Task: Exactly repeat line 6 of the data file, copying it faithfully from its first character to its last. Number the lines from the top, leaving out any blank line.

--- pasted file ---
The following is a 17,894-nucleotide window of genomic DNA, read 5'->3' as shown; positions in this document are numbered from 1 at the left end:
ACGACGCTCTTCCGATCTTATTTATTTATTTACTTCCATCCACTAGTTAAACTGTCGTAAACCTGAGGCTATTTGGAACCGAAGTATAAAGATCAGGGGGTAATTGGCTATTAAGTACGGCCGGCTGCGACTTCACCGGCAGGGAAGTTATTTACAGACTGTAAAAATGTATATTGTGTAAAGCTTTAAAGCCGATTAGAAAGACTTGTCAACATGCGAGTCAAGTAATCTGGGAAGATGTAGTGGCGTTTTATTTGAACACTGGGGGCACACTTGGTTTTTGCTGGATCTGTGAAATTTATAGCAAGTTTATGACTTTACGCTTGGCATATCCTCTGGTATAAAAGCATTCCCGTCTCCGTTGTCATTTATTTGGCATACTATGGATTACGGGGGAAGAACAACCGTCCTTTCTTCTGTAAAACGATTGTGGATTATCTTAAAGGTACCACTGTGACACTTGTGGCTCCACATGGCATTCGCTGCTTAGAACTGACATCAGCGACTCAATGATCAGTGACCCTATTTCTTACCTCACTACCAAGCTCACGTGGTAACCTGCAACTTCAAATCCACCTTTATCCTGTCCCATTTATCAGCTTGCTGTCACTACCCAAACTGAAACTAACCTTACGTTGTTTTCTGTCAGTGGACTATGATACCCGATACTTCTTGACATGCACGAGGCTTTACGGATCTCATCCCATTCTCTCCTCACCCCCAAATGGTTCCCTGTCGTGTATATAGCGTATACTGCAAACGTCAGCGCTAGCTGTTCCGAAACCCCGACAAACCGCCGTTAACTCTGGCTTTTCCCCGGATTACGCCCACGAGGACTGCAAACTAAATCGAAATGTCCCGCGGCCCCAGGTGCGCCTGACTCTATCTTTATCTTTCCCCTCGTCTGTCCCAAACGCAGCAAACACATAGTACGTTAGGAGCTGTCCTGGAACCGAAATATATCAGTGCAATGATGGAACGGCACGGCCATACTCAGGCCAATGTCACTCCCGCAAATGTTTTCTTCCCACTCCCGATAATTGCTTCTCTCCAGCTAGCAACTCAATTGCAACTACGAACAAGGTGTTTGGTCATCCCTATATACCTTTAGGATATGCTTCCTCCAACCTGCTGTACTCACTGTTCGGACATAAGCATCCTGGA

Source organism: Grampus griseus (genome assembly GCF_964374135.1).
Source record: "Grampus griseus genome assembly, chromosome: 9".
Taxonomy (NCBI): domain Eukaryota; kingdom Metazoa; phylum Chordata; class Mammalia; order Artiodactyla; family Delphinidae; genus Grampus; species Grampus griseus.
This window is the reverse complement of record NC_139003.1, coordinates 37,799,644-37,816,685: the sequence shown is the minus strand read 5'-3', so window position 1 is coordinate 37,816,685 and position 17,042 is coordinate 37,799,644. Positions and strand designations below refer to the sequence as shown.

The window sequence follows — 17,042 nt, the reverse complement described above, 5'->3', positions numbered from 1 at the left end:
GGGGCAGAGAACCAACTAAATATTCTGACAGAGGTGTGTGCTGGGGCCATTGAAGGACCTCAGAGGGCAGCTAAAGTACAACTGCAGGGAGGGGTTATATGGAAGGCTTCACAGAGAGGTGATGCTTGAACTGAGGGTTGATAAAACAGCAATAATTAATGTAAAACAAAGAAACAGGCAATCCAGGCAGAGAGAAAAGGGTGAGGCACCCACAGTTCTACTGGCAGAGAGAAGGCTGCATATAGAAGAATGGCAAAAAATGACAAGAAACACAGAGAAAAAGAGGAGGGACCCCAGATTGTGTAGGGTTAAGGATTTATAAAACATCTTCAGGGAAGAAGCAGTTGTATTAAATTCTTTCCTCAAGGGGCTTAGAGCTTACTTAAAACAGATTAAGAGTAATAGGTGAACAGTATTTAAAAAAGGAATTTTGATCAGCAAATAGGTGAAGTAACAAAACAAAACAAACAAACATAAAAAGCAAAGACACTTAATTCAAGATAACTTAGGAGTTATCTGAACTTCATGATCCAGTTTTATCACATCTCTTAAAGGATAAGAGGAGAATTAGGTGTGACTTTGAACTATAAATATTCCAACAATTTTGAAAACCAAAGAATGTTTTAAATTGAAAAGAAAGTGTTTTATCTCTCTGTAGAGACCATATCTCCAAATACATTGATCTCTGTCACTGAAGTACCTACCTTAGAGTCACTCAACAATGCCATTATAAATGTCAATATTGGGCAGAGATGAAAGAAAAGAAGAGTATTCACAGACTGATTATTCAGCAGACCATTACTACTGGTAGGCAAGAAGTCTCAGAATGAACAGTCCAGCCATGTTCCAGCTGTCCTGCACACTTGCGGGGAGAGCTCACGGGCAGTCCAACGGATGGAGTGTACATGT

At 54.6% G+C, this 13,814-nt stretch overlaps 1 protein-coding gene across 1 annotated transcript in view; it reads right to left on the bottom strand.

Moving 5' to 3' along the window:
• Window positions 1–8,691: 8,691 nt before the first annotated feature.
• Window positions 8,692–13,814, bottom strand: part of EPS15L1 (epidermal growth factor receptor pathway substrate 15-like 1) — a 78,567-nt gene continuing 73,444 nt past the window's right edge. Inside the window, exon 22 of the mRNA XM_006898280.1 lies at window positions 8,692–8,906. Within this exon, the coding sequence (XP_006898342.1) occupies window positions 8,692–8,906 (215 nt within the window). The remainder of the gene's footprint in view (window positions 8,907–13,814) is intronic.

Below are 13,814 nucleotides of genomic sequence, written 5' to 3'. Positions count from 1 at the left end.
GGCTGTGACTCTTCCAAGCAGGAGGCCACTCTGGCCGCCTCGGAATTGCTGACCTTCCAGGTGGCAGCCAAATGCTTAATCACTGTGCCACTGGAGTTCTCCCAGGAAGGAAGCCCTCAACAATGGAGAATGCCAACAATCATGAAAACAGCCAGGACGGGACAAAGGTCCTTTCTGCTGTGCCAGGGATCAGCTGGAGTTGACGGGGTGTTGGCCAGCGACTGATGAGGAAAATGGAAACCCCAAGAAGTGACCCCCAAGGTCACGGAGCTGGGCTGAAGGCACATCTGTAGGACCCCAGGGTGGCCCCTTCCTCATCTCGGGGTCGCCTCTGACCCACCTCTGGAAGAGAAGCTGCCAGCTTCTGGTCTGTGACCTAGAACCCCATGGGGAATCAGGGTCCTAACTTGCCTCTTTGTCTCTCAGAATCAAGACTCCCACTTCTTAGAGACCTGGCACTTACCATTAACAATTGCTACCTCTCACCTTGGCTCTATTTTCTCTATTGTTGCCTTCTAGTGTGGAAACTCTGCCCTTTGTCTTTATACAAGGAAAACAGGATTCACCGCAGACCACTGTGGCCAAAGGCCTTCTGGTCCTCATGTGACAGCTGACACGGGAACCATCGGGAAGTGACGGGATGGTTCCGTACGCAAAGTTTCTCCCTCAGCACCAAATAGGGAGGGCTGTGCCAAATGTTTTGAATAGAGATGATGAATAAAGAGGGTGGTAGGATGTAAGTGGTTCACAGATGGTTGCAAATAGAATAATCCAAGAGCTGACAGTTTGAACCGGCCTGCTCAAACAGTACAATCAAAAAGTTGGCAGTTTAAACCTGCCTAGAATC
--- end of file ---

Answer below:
This window is the reverse complement of record NC_139003.1, coordinates 37,799,644-37,816,685: the sequence shown is the minus strand read 5'-3', so window position 1 is coordinate 37,816,685 and position 17,042 is coordinate 37,799,644. Positions and strand designations below refer to the sequence as shown.